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Sometimes it can be really challenging to turn down a role, trust me however when I say that being miserable in your job just isn’t worth it – your remuneration does not compensate you for hating going to work each and every day. The saying employees join organisations and leave managers is so true in my experience. Hence the key to finding a great job is to find one that technically you enjoy (be it Employment Relations focused, HR Generalist focused, etc) and couple that with a great manager.

A key part of finding a great manager is meeting them, not just at the interview stage although this can give you a great lead-in as to if you want to work with them or not, but also after the offer stage. Particularly if they’re in the same city, see if you can stop by and meet the team before you accept the offer (don’t drag it out for weeks, but the same week that you get the offer, try and arrange to stop by and meet the team). Meeting the team is good, but the real reason is to see how the team interacts with the manager and how the manager comes across to you.

I’ve found that qualifications can also support your initial impression of the person. Because of the industries I’ve worked in, most of my managers and executives have been very well educated, and by well-educated most have had one if not two masters degrees, with a couple of the CEOs I’ve worked under having PhDs (to be clear I didn’t report to the CEOs, however, because occasionally the people I’ve reported to have either reported to the CEO directly or one of their executives, the CEO’s qualifications sets the tone). I’ve also worked with managers that only have Bachelor's degrees, however, the vast majority have also had thirty years of experience and have a vast pool of real-world knowledge to draw from (and from which I can learn and gain further knowledge). Much of this information is publically available via LinkedIn, the question you have to answer here is simply this, can I learn something from the manager. If on paper you have better qualifications and experience, then this might be a sign that maybe this manager isn’t for you.

Now that’s a pretty bold statement to make, I’ve worked in a number of industries and indeed now two countries, but you always need to find that something you can learn from your new manager. Perhaps my best manager thus far was formerly a teacher and had worked around education her whole life. What I wanted to learn about in that role, was applying my knowledge in an educational setting and working with a wide range of diverse stakeholders. My manager had a great deal to teach me in these areas, and she impressed me well and truly during the interview. Another great manager knew a tremendous amount about the remuneration and data side of HR, aside from a good all-round knowledge of HR, so she helped me a great deal with learning about that side of HR and was a joy to work for. In retrospect the very few poor managers I’ve had weren’t really interested in the role they were advertising for, they just wanted someone to do it. This is very different from my great managers who personally invested in the role I was offered, and as such took an interest in making sure I was learning and had the opportunity to gain exposure to information that would help me be better at the role.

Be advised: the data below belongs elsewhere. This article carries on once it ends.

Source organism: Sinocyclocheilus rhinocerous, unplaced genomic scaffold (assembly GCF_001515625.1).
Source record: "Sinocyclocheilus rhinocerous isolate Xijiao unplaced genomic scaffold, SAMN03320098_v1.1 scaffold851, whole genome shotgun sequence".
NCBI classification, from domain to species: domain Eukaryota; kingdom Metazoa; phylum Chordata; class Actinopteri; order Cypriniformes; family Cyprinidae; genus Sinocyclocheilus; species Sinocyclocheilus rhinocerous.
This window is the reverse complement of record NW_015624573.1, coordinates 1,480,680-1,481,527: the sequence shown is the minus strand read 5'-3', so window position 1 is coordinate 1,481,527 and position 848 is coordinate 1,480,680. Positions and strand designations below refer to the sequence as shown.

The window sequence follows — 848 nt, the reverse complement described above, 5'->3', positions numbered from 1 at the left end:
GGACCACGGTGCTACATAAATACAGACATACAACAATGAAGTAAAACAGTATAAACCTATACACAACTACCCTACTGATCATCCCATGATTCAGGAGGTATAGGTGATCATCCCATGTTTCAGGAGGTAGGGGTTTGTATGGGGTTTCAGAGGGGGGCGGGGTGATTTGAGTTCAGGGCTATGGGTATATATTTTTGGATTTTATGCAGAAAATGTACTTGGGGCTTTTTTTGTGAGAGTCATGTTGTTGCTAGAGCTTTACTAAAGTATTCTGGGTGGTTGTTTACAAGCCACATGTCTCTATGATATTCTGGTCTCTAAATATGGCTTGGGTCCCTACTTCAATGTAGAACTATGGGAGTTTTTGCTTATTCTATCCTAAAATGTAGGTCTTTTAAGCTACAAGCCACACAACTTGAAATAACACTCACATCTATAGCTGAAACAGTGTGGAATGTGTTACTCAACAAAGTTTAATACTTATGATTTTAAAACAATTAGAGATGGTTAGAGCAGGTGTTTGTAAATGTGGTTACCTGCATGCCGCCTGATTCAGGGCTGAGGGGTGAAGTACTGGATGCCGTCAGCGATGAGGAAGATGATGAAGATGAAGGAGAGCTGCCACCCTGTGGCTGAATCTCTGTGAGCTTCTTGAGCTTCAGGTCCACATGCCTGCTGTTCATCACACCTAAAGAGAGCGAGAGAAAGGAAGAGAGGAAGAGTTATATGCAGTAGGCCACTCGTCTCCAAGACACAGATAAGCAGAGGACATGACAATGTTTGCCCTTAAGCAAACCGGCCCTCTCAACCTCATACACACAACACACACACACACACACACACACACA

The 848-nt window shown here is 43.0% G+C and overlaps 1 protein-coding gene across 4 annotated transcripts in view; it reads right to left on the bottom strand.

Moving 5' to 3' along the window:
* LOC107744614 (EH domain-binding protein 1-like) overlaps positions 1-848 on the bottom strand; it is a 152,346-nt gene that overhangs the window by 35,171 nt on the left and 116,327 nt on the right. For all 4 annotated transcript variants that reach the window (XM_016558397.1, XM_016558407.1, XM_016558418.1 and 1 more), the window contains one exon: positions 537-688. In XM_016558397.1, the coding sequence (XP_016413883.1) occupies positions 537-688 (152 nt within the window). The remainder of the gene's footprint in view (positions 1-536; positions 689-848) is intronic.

So my take-home message, if the manager isn’t interested in the role they’re advertising for, they’ve not gone to be interested in you. Find a manager who knows the importance of the role, rather than simply being a cog in the machine of HR, and chances are good that you’ve found a great manager.

Best of luck to you in finding a great manager, they really do make a world of difference to your day to day enjoyment of the role, and indeed to your career overall.

By Brendan Lys

Operating at the intersection of Human Resources and Data Science, I leverage extensive specialist experience within Human Resources, with the methodologies and approaches of Data Science. This focus on the discovery of actionable insights from data, has been applied to areas such as: remuneration & benefits, workforce planning, recruitment, health & safety, diversity, and training. But what does the application of data science to HR challenges and opportunities actually look like. Within an HR framework the data we work with typically comes directly from our HRMIS, an advantage of using data science methodologies is that we can bring in additional data either held within the organization or from external sources - data which is out of reach from a pure HR analytics approach. Consider for example position descriptions, these contain a wealth of data that we typically ignore as its not in a analysis ready format. A side project I'm working on currently (April 2019) is using text mining on job descriptions to provide insights into which job family the position may fit into. The insights of my work have been enjoyed by organizations across a diversity of sectors including: Government (Australia and New Zealand), ASX and NZX listed companies, utilities, not for profit and higher education.